Example: We have seen funder lateness, as well as primary recipient (NGO) lateness to pay due to contingencies placed by the funder (for example, a paper report may need to travel from a remote village to the capital before a regular monthly salary is released, leading to months of delay). One author of this article is a CHW working on the COVID-19 vaccination campaign in Malawi where wages have been delayed for 3+ months—a fact he and his colleagues find profoundly demotivating.
Optimize disbursement: Optimize, and when needed, redesign disbursement processes to prevent delayed payment and procurement.
Example: In Cambodia, a funds-flow analysis helped identify why these bottlenecks are occurring and what actions are needed to prevent them in the future (e.g., development of SOPs, expenditure tracking systems, standardized funds request forms).45 In Liberia, mobile money payments to CHWs were instituted to prevent delays. 46
Appropriation of sovereignty: Funding that does not align with and support national and sub-national government-led strategy can undercut government sovereignty, leadership, and effectiveness.
Example: Almost no private philanthropic funders require CSOs/NGOs to (1) prove/substantiate in applications how their plans align and support national strategy, (2) confirm government partnership (e.g., via partnership agreement already signed).
Align with and support: government strategy and invest to build up the national system.
Example: In 2021, the U.S. President's Malaria Initiative announced the removal of restrictions on the funding of CHW salaries.47
Pressured exploitation: Funding restrictions have a wide array of unanticipated negative consequences. Multiple major funding agencies will not fund salaries at all, making it difficult for governments to implement global recommendations or to create long-term financing pathways for CHW payment, which often require a mix of international and domestic investment.
Example: We have witnessed funders pressure governments and grantees to reduce pay for CHWs and their supervisors to well below minimum wage. Such pressure undermines years of work that went into establishing norms for fair and effective payment of community health workers and makes it much harder for governments to do the right thing (Notably, NGO CEOs are almost never asked to justify the sustainability of having funding agencies paying their salary yet are asked constantly to justify the sustainability plan for CHWs, who are predominantly women living in poverty.)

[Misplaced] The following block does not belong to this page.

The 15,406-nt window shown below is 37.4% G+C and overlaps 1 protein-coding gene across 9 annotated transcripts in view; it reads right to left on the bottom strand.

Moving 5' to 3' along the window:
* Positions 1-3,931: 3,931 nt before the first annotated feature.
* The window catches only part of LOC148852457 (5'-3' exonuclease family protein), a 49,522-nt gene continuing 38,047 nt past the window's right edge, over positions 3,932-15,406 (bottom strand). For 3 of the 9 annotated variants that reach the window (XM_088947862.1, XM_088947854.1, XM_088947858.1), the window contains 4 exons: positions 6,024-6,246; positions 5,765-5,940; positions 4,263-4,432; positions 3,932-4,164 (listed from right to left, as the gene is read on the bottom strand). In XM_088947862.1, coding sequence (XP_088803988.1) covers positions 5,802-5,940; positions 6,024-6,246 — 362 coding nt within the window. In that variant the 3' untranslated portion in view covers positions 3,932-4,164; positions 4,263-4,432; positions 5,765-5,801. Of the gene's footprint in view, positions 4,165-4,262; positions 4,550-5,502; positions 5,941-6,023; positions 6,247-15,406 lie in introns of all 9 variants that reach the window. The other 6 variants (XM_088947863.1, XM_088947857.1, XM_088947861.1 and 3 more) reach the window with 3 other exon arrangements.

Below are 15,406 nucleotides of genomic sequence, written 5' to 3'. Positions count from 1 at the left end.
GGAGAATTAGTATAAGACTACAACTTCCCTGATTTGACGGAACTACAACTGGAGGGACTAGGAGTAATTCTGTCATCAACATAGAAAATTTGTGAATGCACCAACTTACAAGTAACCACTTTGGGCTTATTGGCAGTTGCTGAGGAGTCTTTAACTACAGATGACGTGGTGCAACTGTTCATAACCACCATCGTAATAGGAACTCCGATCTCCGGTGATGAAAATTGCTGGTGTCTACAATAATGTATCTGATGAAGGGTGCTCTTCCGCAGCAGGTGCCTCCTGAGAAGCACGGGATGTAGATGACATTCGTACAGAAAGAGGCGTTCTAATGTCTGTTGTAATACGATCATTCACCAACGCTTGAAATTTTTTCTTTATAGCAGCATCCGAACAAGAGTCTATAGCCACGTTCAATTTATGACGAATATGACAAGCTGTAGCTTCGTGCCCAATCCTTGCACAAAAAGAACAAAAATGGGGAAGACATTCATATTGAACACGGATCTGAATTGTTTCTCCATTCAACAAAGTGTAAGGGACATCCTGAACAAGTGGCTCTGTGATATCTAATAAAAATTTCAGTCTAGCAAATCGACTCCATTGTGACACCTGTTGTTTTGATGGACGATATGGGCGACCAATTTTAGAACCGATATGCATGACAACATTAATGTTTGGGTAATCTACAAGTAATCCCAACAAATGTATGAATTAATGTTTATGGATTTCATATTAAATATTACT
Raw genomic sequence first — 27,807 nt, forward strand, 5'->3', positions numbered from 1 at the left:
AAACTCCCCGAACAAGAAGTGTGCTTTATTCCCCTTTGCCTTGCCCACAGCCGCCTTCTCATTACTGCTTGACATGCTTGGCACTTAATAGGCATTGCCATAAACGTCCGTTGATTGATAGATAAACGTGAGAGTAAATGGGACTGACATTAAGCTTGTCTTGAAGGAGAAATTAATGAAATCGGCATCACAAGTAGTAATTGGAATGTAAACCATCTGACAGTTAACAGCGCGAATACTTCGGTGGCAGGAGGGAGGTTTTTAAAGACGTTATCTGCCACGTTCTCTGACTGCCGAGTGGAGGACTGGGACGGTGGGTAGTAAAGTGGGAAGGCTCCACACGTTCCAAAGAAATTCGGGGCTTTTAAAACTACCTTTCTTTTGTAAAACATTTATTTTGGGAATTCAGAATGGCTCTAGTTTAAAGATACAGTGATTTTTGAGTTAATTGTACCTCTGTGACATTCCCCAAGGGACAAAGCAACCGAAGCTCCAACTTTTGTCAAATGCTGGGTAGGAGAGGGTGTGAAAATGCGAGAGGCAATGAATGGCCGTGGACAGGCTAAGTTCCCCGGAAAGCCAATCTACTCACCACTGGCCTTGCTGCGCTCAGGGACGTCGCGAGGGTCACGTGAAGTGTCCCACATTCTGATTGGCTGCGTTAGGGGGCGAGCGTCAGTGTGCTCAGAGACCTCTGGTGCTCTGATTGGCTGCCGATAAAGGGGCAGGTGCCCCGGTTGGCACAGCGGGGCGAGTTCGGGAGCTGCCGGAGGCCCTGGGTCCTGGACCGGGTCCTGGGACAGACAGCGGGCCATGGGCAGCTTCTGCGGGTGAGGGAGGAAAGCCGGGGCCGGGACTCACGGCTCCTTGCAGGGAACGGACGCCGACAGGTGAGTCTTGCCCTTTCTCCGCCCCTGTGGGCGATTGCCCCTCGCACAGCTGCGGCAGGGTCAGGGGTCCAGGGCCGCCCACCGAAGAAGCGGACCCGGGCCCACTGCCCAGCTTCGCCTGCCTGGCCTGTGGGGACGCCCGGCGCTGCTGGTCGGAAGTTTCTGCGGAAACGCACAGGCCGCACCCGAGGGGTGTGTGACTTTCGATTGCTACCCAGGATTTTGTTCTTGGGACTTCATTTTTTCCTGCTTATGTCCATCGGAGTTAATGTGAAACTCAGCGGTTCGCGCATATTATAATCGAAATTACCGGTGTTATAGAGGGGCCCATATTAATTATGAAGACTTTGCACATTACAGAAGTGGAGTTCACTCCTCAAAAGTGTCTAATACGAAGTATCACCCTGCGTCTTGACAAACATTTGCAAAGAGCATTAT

Short-circuiting change: Short grant and/or financing cycles move grantees toward the easiest strategies for getting funding quickly out the door (such as procuring a large quantity of a given commodity) and away from transformative, high-impact investments
Example: While the speed of disbursement is critical and often lacking, duration of commitment is also often lacking. Delayed, slow disbursement of funds, particularly during Ebola 2014 and COVID-19 in 2020–2021, has negatively impacted outbreak response. Relatedly, short-duration commitments create pressure for less effective quick fixes and subvert government efforts to make transformative change in their health care systems.
Stay: Longer term, predictable investments support governments and their partners to commit to creating enduring, high-impact community health systems. Longer duration commitments allow governments to invest in recruiting, training, accrediting paid, professionalized CHWs in alignment with WHO guidelines and CHW AIM scorecard.
Example: Thomas J. White, cofounder of Partners in Health, funded work in Haiti for his entire life. Institutional funders typically fund in months or years, not decades.
  • Abbreviations: AIM, Assessment and Improvement Matrix; CEO, chief executive officer; CHW, community health workers; COVID-19, coronavirus disease; CSO, civil society organization; NFM3, new funding model 3; NGO, nongovernmental organization; RFP, request for proposal; SOP, standard operating procedure; WHO, World Health Organization.